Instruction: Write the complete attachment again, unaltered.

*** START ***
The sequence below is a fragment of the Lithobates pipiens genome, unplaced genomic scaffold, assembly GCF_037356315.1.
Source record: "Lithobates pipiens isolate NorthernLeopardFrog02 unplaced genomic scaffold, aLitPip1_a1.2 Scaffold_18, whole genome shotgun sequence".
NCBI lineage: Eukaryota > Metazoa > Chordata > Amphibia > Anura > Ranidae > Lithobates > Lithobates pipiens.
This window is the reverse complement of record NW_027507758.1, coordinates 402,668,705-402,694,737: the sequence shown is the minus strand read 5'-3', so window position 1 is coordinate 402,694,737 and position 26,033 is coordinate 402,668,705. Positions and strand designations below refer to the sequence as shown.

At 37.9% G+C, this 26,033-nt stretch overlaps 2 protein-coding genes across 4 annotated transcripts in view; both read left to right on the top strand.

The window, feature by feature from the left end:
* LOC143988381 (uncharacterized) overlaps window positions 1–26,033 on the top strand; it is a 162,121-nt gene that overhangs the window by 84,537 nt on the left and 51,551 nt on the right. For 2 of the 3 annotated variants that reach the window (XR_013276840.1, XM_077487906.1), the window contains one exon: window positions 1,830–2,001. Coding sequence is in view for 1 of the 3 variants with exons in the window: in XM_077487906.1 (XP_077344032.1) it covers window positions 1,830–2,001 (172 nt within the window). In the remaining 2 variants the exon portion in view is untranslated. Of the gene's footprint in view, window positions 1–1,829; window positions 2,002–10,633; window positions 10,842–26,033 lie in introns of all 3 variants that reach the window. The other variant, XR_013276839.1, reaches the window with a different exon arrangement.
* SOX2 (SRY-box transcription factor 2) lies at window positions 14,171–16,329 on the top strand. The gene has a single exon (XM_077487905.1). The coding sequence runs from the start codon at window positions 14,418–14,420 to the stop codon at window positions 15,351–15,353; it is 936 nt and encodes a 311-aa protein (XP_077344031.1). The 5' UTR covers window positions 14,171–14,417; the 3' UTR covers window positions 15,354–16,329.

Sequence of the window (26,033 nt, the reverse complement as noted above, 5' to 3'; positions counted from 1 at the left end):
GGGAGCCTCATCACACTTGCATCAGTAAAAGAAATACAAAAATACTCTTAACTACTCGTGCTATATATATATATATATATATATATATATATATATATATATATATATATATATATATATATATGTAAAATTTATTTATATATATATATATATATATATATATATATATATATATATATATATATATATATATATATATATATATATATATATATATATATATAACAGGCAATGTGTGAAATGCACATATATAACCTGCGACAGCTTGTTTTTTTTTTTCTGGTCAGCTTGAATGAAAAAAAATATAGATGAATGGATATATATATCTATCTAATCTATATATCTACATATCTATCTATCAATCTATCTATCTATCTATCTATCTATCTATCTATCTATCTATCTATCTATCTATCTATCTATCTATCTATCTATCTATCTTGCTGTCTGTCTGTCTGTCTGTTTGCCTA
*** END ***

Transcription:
The sequence below is a fragment of the Lithobates pipiens genome, unplaced genomic scaffold, assembly GCF_037356315.1.
Source record: "Lithobates pipiens isolate NorthernLeopardFrog02 unplaced genomic scaffold, aLitPip1_a1.2 Scaffold_18, whole genome shotgun sequence".
NCBI lineage: Eukaryota > Metazoa > Chordata > Amphibia > Anura > Ranidae > Lithobates > Lithobates pipiens.
This window is the reverse complement of record NW_027507758.1, coordinates 402,668,705-402,694,737: the sequence shown is the minus strand read 5'-3', so window position 1 is coordinate 402,694,737 and position 26,033 is coordinate 402,668,705. Positions and strand designations below refer to the sequence as shown.

At 37.9% G+C, this 26,033-nt stretch overlaps 2 protein-coding genes across 4 annotated transcripts in view; both read left to right on the top strand.

The window, feature by feature from the left end:
* LOC143988381 (uncharacterized) overlaps window positions 1–26,033 on the top strand; it is a 162,121-nt gene that overhangs the window by 84,537 nt on the left and 51,551 nt on the right. For 2 of the 3 annotated variants that reach the window (XR_013276840.1, XM_077487906.1), the window contains one exon: window positions 1,830–2,001. Coding sequence is in view for 1 of the 3 variants with exons in the window: in XM_077487906.1 (XP_077344032.1) it covers window positions 1,830–2,001 (172 nt within the window). In the remaining 2 variants the exon portion in view is untranslated. Of the gene's footprint in view, window positions 1–1,829; window positions 2,002–10,633; window positions 10,842–26,033 lie in introns of all 3 variants that reach the window. The other variant, XR_013276839.1, reaches the window with a different exon arrangement.
* SOX2 (SRY-box transcription factor 2) lies at window positions 14,171–16,329 on the top strand. The gene has a single exon (XM_077487905.1). The coding sequence runs from the start codon at window positions 14,418–14,420 to the stop codon at window positions 15,351–15,353; it is 936 nt and encodes a 311-aa protein (XP_077344031.1). The 5' UTR covers window positions 14,171–14,417; the 3' UTR covers window positions 15,354–16,329.

Sequence of the window (26,033 nt, the reverse complement as noted above, 5' to 3'; positions counted from 1 at the left end):
GGGAGCCTCATCACACTTGCATCAGTAAAAGAAATACAAAAATACTCTTAACTACTCGTGCTATATATATATATATATATATATATATATATATATATATATATATATATATATATATATATATGTAAAATTTATTTATATATATATATATATATATATATATATATATATATATATATATATATATATATATATATATATATATATATATATATATATATATAACAGGCAATGTGTGAAATGCACATATATAACCTGCGACAGCTTGTTTTTTTTTTTCTGGTCAGCTTGAATGAAAAAAAATATAGATGAATGGATATATATATCTATCTAATCTATATATCTACATATCTATCTATCAATCTATCTATCTATCTATCTATCTATCTATCTATCTATCTATCTATCTATCTATCTATCTATCTATCTATCTATCTATCTTGCTGTCTGTCTGTCTGTCTGTTTGCCTA